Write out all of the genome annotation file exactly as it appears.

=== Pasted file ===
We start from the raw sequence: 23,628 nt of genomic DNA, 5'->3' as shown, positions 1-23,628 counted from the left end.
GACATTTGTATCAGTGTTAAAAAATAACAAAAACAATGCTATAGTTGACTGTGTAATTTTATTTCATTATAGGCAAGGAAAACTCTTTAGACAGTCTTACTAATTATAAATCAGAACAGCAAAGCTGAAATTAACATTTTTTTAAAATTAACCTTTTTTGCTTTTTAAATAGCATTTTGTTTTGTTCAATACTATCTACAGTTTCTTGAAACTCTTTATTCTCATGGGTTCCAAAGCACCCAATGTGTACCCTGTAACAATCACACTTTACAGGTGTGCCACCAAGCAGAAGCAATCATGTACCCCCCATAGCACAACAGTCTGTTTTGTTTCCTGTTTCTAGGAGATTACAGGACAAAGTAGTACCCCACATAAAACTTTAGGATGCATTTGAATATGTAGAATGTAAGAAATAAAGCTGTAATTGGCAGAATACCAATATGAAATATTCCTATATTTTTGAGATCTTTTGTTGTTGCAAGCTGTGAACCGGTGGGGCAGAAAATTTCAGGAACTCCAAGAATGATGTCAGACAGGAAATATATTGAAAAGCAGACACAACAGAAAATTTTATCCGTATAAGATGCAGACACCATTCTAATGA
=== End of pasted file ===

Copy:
We start from the raw sequence: 23,628 nt of genomic DNA, 5'->3' as shown, positions 1-23,628 counted from the left end.
GACATTTGTATCAGTGTTAAAAAATAACAAAAACAATGCTATAGTTGACTGTGTAATTTTATTTCATTATAGGCAAGGAAAACTCTTTAGACAGTCTTACTAATTATAAATCAGAACAGCAAAGCTGAAATTAACATTTTTTTAAAATTAACCTTTTTTGCTTTTTAAATAGCATTTTGTTTTGTTCAATACTATCTACAGTTTCTTGAAACTCTTTATTCTCATGGGTTCCAAAGCACCCAATGTGTACCCTGTAACAATCACACTTTACAGGTGTGCCACCAAGCAGAAGCAATCATGTACCCCCCATAGCACAACAGTCTGTTTTGTTTCCTGTTTCTAGGAGATTACAGGACAAAGTAGTACCCCACATAAAACTTTAGGATGCATTTGAATATGTAGAATGTAAGAAATAAAGCTGTAATTGGCAGAATACCAATATGAAATATTCCTATATTTTTGAGATCTTTTGTTGTTGCAAGCTGTGAACCGGTGGGGCAGAAAATTTCAGGAACTCCAAGAATGATGTCAGACAGGAAATATATTGAAAAGCAGACACAACAGAAAATTTTATCCGTATAAGATGCAGACACCATTCTAATGA